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So much for Arthur Ave.. where's the Italian??

So, I had recently posted looking for an "immigrant-worthy" Italian neighborhood or joint, a place that someone could go to after returning from a trip to Italy and go "yes, *this* is spot on." Basically, a cure for the red-sauce woes I've had- like Flushing for Chinese or Greenpoint for Polish, both of which we've tried and LOVED.

Well, Arthur Ave. came up. And Arthur Ave. ain't it :)

To be fair, we only had time to go to one place (Zero Otto Nove). But I have to say, my friends and I were far from impressed. The neighborhood was crap, and absent from any of the places were the smells I was expecting. Z.O.N. was barely passable- honestly on par with a Bertucci's chain or California Pizza Kitchen. I was amazed this was the place people were raving about. The food was bland, lacked any discernible garlic or body or anything, really. And all at the table pretty much agreed.

So, back to square one. Is there any place- in Jersey maybe, I don't know at this point- where one could find the same caliber of food you'd expect in Rome or some little town on the Amalfi? Please, enough meatballs! I keep having friends return from Italy raving about the kind of food "you never get here", and I have to imagine something akin exists in NY. I know we have the problem where there hasn't been any serious immigration wave in about a century in this case :), but I have to hope there is some place or someone who's making the real stuff. For those who've found success in some of the other enclaves with their respective cuisines, you know what I'm talking about- the type of food so unique and spot on that you dare go anywhere else.

Well, I'm all ears. Hounds?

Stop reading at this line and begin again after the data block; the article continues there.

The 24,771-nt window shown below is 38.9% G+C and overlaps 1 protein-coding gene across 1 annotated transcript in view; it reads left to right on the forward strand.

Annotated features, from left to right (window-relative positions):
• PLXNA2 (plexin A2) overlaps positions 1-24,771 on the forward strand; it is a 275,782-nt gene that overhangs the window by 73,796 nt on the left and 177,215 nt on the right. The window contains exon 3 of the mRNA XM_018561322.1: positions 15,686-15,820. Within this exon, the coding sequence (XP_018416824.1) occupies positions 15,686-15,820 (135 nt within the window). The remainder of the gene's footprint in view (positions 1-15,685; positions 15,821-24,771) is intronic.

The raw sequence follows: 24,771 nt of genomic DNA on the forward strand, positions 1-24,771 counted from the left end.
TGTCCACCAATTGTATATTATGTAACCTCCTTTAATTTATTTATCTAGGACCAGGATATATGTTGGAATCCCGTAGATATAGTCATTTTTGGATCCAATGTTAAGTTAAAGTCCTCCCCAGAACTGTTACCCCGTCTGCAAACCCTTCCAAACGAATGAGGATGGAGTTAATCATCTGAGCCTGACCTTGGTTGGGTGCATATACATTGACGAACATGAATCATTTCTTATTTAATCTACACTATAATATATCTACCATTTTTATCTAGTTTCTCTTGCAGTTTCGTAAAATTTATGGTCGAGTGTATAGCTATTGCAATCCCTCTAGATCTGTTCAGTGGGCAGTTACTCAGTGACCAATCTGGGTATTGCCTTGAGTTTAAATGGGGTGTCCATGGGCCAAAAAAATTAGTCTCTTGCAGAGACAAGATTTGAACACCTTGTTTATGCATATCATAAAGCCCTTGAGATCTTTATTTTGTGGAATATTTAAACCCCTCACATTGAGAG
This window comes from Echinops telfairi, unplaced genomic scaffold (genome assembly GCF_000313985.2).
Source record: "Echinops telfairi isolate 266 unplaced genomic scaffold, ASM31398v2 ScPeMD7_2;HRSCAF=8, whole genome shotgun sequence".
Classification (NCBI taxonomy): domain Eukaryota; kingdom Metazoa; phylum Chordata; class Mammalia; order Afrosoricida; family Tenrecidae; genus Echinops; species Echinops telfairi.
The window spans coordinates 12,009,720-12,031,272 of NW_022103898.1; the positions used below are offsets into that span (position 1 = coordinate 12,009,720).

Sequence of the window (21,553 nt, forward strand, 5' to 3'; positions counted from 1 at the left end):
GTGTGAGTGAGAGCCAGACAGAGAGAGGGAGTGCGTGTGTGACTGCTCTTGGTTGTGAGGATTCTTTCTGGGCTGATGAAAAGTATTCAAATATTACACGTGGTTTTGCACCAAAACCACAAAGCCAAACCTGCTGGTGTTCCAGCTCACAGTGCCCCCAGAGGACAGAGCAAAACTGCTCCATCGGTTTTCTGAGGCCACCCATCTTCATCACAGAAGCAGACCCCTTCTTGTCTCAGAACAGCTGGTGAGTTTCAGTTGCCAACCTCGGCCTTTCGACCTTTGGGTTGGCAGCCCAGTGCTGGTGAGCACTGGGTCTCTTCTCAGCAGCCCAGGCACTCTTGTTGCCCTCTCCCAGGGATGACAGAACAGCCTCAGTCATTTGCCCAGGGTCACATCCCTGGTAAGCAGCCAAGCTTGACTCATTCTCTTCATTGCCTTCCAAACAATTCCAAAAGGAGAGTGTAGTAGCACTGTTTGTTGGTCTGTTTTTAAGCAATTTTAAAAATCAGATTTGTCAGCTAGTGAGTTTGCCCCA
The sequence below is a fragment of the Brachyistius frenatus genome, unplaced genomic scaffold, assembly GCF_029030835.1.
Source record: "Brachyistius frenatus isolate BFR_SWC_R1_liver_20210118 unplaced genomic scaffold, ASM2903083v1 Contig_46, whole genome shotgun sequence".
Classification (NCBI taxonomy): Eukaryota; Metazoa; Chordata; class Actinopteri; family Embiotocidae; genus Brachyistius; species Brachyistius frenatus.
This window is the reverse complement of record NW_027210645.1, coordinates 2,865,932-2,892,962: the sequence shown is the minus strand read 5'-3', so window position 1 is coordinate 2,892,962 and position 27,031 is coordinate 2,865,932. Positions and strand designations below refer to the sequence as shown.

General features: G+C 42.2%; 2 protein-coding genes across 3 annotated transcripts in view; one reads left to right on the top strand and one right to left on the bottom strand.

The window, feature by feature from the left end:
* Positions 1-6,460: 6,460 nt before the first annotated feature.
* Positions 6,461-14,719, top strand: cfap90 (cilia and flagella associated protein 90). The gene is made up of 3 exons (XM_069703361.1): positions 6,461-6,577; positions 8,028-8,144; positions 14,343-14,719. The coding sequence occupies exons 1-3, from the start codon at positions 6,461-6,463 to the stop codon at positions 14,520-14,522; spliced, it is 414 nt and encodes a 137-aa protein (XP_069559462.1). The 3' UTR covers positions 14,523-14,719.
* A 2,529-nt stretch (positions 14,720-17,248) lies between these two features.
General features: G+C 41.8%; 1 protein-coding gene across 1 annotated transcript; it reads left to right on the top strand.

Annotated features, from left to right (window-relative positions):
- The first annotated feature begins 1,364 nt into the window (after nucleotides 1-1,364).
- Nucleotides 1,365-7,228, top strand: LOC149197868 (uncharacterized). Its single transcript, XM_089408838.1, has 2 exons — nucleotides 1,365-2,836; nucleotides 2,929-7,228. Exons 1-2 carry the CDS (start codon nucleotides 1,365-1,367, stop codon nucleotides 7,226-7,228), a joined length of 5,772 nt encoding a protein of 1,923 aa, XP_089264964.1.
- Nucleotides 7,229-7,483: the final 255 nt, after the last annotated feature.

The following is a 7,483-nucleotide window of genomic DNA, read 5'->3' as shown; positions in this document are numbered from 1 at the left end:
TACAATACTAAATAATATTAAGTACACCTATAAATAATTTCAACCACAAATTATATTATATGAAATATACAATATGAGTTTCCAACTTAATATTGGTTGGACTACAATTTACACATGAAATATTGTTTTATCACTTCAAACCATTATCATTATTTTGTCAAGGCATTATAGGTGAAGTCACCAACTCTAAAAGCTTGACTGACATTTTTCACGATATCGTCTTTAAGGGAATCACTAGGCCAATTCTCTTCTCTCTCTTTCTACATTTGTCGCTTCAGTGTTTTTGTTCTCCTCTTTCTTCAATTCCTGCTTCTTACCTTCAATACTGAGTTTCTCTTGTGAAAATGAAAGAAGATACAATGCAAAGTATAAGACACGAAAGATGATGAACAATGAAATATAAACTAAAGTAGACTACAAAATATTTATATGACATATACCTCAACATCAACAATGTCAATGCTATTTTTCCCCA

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  1. i hear your pain and agree that without a strong italian immigration there isn't much chance of finding too much of what you're looking for. and new jersey isn't going to give you what you want, either. but i'd suggest that you ought not to have gone to arthur ave looking for emilia-romana. what goes on up there is italian-american cuisine as practiced by the descendents of southern italians. the strength, for me, is in the food supplies: the meats, cheeses, oils, cookery etc., with some great snacks like sandwiches, bread, pastries etc. and it's just a great little friendly neighborhood without pretension or affect. but you're never going to find certain things up there, like great espresso, nuanced cooking or even authentic contemporary italian cuisine. and whoever sent you up there to find that didn't really know what they were talking about. look at it for what it is, not for what it isn't. you might find more of what you're looking for in places like uva rara or la tavernetta in queens or similar places in brooklyn (sorry i don't know more of these places, but it's not really an interest of mine and it's kind of a fruitless search given the lack of a vibrant emigration from italy) or a handful of places in manhattan. but when the INS gives you lemons, make lemonade, meaning that if there ain't a healthy immigrant stream from italy, don't look for that kind of cuisine. right now in ny, there aren't a lot of new arrivals from france, japan, italy, germany, etc., so seeking that kind of food is a lot harder than seeking what we do have, namely, thai, chinese, korean, uzbeki, balkan, colombian, mexican etc. the list of what there is is much longer of than what there isn't. so, i hear your pain, but i'd advise joyously and graciously partaking in what we've got.